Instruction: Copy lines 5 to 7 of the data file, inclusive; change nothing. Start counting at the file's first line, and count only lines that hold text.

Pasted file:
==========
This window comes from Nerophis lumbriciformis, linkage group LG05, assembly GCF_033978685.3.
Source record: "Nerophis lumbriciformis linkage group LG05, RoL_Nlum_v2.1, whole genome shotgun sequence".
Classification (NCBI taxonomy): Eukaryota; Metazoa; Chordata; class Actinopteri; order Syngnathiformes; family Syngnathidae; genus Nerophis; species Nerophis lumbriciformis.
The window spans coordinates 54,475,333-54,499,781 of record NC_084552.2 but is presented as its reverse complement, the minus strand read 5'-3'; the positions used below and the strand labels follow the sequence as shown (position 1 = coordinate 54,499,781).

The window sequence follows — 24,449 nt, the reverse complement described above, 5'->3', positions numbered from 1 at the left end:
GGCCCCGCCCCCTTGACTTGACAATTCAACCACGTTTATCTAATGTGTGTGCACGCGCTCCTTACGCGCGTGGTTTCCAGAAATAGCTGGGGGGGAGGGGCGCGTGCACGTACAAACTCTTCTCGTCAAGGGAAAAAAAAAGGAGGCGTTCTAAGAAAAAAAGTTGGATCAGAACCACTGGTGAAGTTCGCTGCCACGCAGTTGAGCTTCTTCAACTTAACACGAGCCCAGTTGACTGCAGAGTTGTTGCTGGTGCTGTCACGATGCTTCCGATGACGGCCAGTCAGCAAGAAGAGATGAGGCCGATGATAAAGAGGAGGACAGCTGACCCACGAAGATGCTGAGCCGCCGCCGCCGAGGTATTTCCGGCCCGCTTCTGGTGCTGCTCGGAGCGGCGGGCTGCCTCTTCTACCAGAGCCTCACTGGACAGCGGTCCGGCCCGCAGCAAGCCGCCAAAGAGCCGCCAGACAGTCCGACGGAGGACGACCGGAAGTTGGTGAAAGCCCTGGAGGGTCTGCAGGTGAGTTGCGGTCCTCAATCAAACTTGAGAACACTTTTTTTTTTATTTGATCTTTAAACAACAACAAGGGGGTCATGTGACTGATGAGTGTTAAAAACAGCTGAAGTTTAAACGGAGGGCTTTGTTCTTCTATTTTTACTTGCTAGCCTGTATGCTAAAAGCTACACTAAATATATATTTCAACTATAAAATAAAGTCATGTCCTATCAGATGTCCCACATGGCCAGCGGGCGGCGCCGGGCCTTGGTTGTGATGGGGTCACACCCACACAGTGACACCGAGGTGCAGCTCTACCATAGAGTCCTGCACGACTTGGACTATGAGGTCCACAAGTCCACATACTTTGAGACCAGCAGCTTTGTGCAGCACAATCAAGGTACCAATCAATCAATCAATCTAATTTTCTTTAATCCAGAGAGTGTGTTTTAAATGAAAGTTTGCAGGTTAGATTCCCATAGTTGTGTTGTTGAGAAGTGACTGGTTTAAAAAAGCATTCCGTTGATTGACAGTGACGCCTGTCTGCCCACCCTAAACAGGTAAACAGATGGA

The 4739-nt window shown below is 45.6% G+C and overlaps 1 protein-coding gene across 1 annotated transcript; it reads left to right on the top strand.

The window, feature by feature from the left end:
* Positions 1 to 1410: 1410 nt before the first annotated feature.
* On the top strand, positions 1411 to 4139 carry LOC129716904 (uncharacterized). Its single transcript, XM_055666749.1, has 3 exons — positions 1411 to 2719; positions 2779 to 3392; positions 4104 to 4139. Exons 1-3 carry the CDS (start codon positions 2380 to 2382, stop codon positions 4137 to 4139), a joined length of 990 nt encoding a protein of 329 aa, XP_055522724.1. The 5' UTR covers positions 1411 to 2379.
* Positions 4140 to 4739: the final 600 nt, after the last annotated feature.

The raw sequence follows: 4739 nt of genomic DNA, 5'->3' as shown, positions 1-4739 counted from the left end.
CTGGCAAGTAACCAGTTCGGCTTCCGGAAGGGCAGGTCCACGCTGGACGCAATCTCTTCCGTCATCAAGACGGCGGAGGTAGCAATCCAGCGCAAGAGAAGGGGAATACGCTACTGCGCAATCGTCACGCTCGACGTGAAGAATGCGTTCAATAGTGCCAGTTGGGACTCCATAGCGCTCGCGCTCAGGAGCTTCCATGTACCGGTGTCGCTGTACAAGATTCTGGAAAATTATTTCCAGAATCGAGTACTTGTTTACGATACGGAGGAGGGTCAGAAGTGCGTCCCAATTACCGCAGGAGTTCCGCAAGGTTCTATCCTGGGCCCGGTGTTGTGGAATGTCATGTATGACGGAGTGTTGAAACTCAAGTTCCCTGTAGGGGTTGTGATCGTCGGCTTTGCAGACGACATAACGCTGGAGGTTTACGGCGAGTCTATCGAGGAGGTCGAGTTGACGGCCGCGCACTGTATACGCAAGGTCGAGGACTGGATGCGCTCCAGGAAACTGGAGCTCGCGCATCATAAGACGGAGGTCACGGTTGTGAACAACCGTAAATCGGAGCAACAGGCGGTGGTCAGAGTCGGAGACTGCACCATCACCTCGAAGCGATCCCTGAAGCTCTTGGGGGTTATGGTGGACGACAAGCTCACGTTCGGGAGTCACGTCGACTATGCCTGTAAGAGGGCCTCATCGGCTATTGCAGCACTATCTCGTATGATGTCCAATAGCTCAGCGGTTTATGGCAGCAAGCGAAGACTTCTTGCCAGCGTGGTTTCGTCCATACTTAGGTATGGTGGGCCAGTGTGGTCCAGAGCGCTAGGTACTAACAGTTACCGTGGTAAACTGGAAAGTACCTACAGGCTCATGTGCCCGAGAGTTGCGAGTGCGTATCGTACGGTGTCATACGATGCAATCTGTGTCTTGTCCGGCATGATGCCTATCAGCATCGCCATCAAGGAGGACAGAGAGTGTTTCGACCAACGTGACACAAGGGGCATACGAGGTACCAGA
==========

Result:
The window sequence follows — 24,449 nt, the reverse complement described above, 5'->3', positions numbered from 1 at the left end:
GGCCCCGCCCCCTTGACTTGACAATTCAACCACGTTTATCTAATGTGTGTGCACGCGCTCCTTACGCGCGTGGTTTCCAGAAATAGCTGGGGGGGAGGGGCGCGTGCACGTACAAACTCTTCTCGTCAAGGGAAAAAAAAAGGAGGCGTTCTAAGAAAAAAAGTTGGATCAGAACCACTGGTGAAGTTCGCTGCCACGCAGTTGAGCTTCTTCAACTTAACACGAGCCCAGTTGACTGCAGAGTTGTTGCTGGTGCTGTCACGATGCTTCCGATGACGGCCAGTCAGCAAGAAGAGATGAGGCCGATGATAAAGAGGAGGACAGCTGACCCACGAAGATGCTGAGCCGCCGCCGCCGAGGTATTTCCGGCCCGCTTCTGGTGCTGCTCGGAGCGGCGGGCTGCCTCTTCTACCAGAGCCTCACTGGACAGCGGTCCGGCCCGCAGCAAGCCGCCAAAGAGCCGCCAGACAGTCCGACGGAGGACGACCGGAAGTTGGTGAAAGCCCTGGAGGGTCTGCAGGTGAGTTGCGGTCCTCAATCAAACTTGAGAACACTTTTTTTTTTATTTGATCTTTAAACAACAACAAGGGGGTCATGTGACTGATGAGTGTTAAAAACAGCTGAAGTTTAAACGGAGGGCTTTGTTCTTCTATTTTTACTTGCTAGCCTGTATGCTAAAAGCTACACTAAATATATATTTCAACTATAAAATAAAGTCATGTCCTATCAGATGTCCCACATGGCCAGCGGGCGGCGCCGGGCCTTGGTTGTGATGGGGTCACACCCACACAGTGACACCGAGGTGCAGCTCTACCATAGAGTCCTGCACGACTTGGACTATGAGGTCCACAAGTCCACATACTTTGAGACCAGCAGCTTTGTGCAGCACAATCAAGGTACCAATCAATCAATCAATCTAATTTTCTTTAATCCAGAGAGTGTGTTTTAAATGAAAGTTTGCAGGTTAGATTCCCATAGTTGTGTTGTTGAGAAGTGACTGGTTTAAAAAAGCATTCCGTTGATTGACAGTGACGCCTGTCTGCCCACCCTAAACAGGTAAACAGATGGA

The 4739-nt window shown below is 45.6% G+C and overlaps 1 protein-coding gene across 1 annotated transcript; it reads left to right on the top strand.